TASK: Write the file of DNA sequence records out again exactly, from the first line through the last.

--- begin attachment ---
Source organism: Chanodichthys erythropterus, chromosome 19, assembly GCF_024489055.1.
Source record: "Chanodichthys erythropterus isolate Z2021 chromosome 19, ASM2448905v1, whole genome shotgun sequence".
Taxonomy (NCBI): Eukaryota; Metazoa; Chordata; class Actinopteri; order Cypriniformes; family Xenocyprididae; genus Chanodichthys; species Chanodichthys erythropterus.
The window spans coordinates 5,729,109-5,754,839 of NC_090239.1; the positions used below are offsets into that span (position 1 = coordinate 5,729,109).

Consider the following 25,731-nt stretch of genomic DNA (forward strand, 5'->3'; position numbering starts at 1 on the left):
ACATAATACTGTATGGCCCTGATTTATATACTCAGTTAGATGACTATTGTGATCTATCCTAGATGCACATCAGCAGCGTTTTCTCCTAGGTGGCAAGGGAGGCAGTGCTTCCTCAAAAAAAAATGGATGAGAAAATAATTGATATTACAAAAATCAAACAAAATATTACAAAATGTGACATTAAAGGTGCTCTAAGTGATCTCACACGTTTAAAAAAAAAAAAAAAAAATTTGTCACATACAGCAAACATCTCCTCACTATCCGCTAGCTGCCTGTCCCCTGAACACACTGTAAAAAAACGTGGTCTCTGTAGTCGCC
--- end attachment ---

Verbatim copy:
Source organism: Chanodichthys erythropterus, chromosome 19, assembly GCF_024489055.1.
Source record: "Chanodichthys erythropterus isolate Z2021 chromosome 19, ASM2448905v1, whole genome shotgun sequence".
Taxonomy (NCBI): Eukaryota; Metazoa; Chordata; class Actinopteri; order Cypriniformes; family Xenocyprididae; genus Chanodichthys; species Chanodichthys erythropterus.
The window spans coordinates 5,729,109-5,754,839 of NC_090239.1; the positions used below are offsets into that span (position 1 = coordinate 5,729,109).

Consider the following 25,731-nt stretch of genomic DNA (forward strand, 5'->3'; position numbering starts at 1 on the left):
ACATAATACTGTATGGCCCTGATTTATATACTCAGTTAGATGACTATTGTGATCTATCCTAGATGCACATCAGCAGCGTTTTCTCCTAGGTGGCAAGGGAGGCAGTGCTTCCTCAAAAAAAAATGGATGAGAAAATAATTGATATTACAAAAATCAAACAAAATATTACAAAATGTGACATTAAAGGTGCTCTAAGTGATCTCACACGTTTAAAAAAAAAAAAAAAAAATTTGTCACATACAGCAAACATCTCCTCACTATCCGCTAGCTGCCTGTCCCCTGAACACACTGTAAAAAAACGTGGTCTCTGTAGTCGCC